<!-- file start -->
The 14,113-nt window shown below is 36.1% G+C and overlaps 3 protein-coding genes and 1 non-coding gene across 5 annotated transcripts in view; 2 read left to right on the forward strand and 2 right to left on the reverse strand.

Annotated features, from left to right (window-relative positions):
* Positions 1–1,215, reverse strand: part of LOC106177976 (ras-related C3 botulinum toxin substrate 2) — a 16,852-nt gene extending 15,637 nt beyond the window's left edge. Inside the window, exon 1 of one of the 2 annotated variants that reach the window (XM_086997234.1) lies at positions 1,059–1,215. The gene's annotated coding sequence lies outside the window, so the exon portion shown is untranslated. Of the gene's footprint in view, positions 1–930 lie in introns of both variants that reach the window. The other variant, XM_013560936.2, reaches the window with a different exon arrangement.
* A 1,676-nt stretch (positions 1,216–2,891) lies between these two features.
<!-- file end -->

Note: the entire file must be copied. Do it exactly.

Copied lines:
The 14,113-nt window shown below is 36.1% G+C and overlaps 3 protein-coding genes and 1 non-coding gene across 5 annotated transcripts in view; 2 read left to right on the forward strand and 2 right to left on the reverse strand.

Annotated features, from left to right (window-relative positions):
* Positions 1–1,215, reverse strand: part of LOC106177976 (ras-related C3 botulinum toxin substrate 2) — a 16,852-nt gene extending 15,637 nt beyond the window's left edge. Inside the window, exon 1 of one of the 2 annotated variants that reach the window (XM_086997234.1) lies at positions 1,059–1,215. The gene's annotated coding sequence lies outside the window, so the exon portion shown is untranslated. Of the gene's footprint in view, positions 1–930 lie in introns of both variants that reach the window. The other variant, XM_013560936.2, reaches the window with a different exon arrangement.
* A 1,676-nt stretch (positions 1,216–2,891) lies between these two features.